Murry disclosed the company is currently recruiting a team for Collection, including an executive to head Collection's U.S. business. In addition, the company is still looking for a person to replace Kim Vernon, senior vice president of global advertising and communications, who left last year. The venture with Fingen, called CMI, is also said to be looking for a key person to oversee merchandising. CMI flew in 23 people 10 days prior to the show last month to make sure things went smoothly.
"I think on a global basis, particularly now with Asia developing and our brand being as strong as it is; it's a $100 million-plus wholesale opportunity during the next five years," Murry said of Collection.PVH is said to be happy to absorb the cost because it feels Collection still gives the Calvin Klein brand an overall polish.
"The Collection part of Calvin Klein is an integral part of our company," Mark Weber, chairman and chief executive officer of PVH, said. "There's no question the interest around the brand and the $100 million worth of publicity we get has to do with the Collection and not the better-price goods. Nothing pleases me more than seeing the world's greatest actresses wearing the clothes."
Weber acknowledged there are large expenses that come with Collection, such as designers, showrooms and runway shows, but noted: "We think it's a legitimate cost, weighing it against the value of the brand."
Since the CKI acquisition in 2003, PVH has added close to $1 billion in additional sales, including men's sportswear, women's sportswear and footwear, said Weber. Overall, he said, the Calvin Klein business is "generating record earnings for our company," so the cost of Collection, as well as running its own in-house advertising agency and other expenses, are part of running the business.
But if PVH is behind Collection, that doesn't mean it is ready to push the polite, soft-spoken Costa fully into the spotlight. He is creative director of women's, while Italo Zucchelli is design director for men's and Ulrich Grimm is design director for shoes and accessories. Murry reasserted there is not one single big vision, but three at Collection.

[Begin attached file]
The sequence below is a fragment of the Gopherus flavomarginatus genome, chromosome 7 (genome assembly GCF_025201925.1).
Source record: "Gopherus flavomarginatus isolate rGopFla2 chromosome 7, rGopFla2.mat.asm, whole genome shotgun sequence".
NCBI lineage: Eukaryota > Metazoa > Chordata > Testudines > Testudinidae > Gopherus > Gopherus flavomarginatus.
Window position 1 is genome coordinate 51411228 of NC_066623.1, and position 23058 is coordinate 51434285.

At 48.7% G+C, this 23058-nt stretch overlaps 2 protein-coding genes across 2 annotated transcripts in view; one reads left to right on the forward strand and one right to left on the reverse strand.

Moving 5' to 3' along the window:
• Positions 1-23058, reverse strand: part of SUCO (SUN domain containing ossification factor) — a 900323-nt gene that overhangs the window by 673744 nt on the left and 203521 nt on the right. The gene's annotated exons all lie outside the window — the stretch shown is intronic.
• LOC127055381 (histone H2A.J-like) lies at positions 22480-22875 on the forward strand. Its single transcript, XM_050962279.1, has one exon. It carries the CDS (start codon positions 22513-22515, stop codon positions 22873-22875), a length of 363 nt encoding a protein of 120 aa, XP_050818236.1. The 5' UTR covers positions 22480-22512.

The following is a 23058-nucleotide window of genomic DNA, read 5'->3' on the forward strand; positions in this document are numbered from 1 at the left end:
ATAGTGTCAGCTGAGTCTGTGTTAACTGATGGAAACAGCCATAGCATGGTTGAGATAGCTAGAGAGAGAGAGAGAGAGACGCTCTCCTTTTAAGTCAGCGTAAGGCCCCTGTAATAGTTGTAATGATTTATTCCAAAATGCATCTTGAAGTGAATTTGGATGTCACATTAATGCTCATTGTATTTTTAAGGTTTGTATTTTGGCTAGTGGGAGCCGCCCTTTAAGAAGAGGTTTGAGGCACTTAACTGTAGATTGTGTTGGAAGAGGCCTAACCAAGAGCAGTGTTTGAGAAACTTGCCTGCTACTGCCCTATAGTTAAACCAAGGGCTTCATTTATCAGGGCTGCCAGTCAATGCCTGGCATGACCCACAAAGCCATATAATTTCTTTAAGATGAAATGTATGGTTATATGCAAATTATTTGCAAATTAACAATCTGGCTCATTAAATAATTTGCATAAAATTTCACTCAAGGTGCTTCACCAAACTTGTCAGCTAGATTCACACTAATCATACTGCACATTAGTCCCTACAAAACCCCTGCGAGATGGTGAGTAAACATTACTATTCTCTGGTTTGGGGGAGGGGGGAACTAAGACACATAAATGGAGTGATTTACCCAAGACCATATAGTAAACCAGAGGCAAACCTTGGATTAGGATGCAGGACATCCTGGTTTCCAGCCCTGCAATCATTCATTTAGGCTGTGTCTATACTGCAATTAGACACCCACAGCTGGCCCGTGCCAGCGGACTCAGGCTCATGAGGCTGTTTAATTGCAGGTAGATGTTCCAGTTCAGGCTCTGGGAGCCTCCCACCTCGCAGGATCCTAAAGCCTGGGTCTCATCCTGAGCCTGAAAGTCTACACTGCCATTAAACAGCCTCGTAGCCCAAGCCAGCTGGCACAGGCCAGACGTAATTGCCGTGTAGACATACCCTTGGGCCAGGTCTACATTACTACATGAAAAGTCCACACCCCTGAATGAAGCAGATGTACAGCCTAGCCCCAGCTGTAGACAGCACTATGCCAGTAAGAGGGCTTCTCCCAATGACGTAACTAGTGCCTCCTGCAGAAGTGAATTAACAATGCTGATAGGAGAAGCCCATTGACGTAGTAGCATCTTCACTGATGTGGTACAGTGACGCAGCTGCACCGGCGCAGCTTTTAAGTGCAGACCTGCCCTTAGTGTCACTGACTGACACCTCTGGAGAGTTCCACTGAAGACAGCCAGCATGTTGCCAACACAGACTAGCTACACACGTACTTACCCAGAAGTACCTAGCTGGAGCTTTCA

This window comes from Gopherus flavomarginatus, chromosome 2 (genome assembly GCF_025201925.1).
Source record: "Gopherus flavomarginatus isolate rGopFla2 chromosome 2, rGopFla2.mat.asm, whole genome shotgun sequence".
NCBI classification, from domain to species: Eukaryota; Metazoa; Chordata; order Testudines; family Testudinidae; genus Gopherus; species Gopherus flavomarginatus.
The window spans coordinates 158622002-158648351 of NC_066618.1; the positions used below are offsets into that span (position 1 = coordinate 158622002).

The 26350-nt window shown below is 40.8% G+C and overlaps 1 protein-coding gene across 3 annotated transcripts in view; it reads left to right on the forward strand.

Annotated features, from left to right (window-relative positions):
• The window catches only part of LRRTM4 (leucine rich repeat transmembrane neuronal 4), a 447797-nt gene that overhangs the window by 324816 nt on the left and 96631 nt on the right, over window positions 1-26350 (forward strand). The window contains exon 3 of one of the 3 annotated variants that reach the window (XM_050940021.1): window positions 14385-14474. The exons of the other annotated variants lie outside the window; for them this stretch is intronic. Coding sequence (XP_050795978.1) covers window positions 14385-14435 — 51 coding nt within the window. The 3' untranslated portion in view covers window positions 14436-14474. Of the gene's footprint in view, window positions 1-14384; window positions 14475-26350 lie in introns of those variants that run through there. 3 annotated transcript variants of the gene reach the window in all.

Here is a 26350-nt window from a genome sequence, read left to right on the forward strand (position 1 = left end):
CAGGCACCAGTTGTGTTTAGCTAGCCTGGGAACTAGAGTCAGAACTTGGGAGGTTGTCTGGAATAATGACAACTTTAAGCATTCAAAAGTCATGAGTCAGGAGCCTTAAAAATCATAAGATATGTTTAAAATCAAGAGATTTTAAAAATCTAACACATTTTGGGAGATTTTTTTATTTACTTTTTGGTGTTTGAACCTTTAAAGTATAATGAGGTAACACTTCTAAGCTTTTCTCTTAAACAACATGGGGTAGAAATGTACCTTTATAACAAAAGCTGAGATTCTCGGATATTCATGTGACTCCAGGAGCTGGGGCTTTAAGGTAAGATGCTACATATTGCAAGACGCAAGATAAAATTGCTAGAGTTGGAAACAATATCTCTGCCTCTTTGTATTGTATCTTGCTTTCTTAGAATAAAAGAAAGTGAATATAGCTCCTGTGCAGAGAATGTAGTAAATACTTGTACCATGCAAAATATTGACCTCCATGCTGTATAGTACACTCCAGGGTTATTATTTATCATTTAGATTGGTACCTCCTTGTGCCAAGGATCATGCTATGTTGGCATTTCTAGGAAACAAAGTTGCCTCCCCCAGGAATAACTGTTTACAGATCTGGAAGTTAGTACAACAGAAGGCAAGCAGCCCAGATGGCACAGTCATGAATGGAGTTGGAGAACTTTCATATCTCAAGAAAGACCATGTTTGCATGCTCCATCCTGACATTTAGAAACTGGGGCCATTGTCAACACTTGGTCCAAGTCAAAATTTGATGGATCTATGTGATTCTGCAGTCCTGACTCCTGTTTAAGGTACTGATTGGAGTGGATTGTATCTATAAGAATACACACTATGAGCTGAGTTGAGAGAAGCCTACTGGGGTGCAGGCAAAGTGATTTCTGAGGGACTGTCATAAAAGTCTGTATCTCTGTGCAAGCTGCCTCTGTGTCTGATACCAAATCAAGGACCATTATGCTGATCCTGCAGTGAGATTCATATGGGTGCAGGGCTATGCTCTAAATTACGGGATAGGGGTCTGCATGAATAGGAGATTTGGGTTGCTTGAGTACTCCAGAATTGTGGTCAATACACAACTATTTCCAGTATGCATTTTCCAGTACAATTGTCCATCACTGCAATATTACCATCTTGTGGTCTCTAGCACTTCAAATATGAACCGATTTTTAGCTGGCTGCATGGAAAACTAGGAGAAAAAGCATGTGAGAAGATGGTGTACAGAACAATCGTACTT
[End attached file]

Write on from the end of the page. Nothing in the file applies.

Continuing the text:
"I think the representative face of our house is Calvin Klein, whether he is physically on the premises or not," said Murry.
Klein, who continues to be a consultant for the business, is involved in advertising and keeps an office on the 10th floor. Klein declined to comment for this story.
Weber said, "Calvin Klein corporate drives the brand, but Francisco drives the brand in women's. This company is not about superstars. Francisco has distinguished himself as a young designer. He's done a great job staying within Calvin Klein's [aesthetic] and establishing himself."
Costa noted that the brand DNA is so strong that "anything that's done here gets Calvinized. You can't go too far from it."At least with WWD, Costa didn't seem too perturbed about not being the face and sole creative force behind Collection. "I don't have that big of an ego…as long as there's acknowledgement of the work," he said. "When the time comes, and it's the right thing, yes, but I think we have so much work to do now with Collection, to make it happen…that my plate is kind of full now."
PVH and CKI have two logical reasons to keep growing Collection.
"It is an image business and the bigger it is, the more image it creates," Murry said. "Also, no one wants to be in a business that loses money. And there is no reason that we can't achieve critical mass and profitability with consistent execution. We have one of the top fashion brands in the world and one of the top designers."
When asked for his wishes for the future, Costa said: "I really wish in the long term that we build this business and make it substantial, because it's a reflection on my work. Consistent manufacturing, which has been a difficult area in the past, is very important, [as is] that we continue to get the support we have gotten here. The fact that we just created the [runway] space and brought back the showroom here made that point."
That said, sources have been speculating that since Klein's departure, a power struggle had ensued between Costa and Vernon. The advertising and communications executive had begun to give herself equal billing to Costa, and several invitations to Calvin Klein-related events featured her name as a co-host with Costa. Sources said Vernon received preferential treatment on trips to Europe in Costa's early days, staying at the Four Seasons hotel in Milan during the shows while the designer stayed in small, less central hotels. Vernon could not be reached for comment. Schwartz believes "a lot of problems stemmed from Kim Vernon," but he didn't want to elaborate.